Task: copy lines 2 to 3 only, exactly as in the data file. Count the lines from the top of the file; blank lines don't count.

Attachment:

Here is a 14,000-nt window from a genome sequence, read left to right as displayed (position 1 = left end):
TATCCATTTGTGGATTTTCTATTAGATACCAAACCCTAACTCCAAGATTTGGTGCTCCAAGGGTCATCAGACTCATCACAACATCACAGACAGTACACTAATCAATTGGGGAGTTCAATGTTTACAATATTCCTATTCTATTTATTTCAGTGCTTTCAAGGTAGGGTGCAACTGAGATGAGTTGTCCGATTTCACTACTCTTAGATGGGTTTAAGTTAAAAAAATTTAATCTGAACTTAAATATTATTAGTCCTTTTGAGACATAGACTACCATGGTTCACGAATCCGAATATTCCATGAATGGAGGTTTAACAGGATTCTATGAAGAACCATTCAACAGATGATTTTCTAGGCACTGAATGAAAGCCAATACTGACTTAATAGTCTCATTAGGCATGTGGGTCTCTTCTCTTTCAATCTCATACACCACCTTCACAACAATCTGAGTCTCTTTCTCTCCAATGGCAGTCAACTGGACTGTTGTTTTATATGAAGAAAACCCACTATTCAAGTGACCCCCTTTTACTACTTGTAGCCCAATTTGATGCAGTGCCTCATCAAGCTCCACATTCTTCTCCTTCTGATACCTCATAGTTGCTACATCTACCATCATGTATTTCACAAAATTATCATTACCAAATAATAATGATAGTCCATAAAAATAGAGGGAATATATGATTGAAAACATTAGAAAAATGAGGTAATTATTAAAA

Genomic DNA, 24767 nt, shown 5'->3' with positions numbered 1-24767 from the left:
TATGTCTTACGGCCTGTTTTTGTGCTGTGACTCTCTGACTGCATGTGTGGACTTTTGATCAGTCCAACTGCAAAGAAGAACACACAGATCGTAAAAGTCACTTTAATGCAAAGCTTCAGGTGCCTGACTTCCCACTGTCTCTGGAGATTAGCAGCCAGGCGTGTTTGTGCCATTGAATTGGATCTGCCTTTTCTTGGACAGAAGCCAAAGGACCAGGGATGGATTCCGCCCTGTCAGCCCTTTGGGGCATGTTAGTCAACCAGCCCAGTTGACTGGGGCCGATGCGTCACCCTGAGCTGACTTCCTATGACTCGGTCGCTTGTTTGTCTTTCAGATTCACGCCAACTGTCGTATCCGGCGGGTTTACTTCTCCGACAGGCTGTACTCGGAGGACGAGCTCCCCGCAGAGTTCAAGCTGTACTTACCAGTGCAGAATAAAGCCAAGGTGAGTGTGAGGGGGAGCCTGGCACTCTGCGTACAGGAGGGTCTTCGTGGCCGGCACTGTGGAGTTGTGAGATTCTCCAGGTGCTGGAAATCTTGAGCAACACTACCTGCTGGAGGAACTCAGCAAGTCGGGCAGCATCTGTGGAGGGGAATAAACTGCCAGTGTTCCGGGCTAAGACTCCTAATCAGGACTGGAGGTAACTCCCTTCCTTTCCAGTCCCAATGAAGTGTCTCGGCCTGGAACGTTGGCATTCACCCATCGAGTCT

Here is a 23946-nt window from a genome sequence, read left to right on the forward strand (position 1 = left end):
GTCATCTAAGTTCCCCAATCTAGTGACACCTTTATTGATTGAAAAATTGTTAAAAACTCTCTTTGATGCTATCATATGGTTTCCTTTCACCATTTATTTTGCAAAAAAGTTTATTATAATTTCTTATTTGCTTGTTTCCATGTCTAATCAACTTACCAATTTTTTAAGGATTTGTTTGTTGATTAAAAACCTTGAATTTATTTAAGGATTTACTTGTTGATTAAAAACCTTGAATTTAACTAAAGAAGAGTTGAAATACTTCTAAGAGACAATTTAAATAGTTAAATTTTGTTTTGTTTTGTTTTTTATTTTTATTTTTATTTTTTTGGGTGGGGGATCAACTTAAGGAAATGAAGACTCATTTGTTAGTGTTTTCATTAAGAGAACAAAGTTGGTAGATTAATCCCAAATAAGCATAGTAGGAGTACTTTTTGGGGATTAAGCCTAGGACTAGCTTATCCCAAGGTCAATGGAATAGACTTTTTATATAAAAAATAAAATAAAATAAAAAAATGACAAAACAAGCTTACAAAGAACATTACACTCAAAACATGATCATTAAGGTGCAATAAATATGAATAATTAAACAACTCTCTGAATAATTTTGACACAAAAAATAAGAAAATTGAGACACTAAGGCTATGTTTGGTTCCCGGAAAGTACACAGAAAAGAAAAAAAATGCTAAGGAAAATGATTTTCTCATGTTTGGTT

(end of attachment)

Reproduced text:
TATCCATTTGTGGATTTTCTATTAGATACCAAACCCTAACTCCAAGATTTGGTGCTCCAAGGGTCATCAGACTCATCACAACATCACAGACAGTACACTAATCAATTGGGGAGTTCAATGTTTACAATATTCCTATTCTATTTATTTCAGTGCTTTCAAGGTAGGGTGCAACTGAGATGAGTTGTCCGATTTCACTACTCTTAGATGGGTTTAAGTTAAAAAAATTTAATCTGAACTTAAATATTATTAGTCCTTTTGAGACATAGACTACCATGGTTCACGAATCCGAATATTCCATGAATGGAGGTTTAACAGGATTCTATGAAGAACCATTCAACAGATGATTTTCTAGGCACTGAATGAAAGCCAATACTGACTTAATAGTCTCATTAGGCATGTGGGTCTCTTCTCTTTCAATCTCATACACCACCTTCACAACAATCTGAGTCTCTTTCTCTCCAATGGCAGTCAACTGGACTGTTGTTTTATATGAAGAAAACCCACTATTCAAGTGACCCCCTTTTACTACTTGTAGCCCAATTTGATGCAGTGCCTCATCAAGCTCCACATTCTTCTCCTTCTGATACCTCATAGTTGCTACATCTACCATCATGTATTTCACAAAATTATCATTACCAAATAATAATGATAGTCCATAAAAATAGAGGGAATATATGATTGAAAACATTAGAAAAATGAGGTAATTATTAAAA

Genomic DNA, 24767 nt, shown 5'->3' with positions numbered 1-24767 from the left: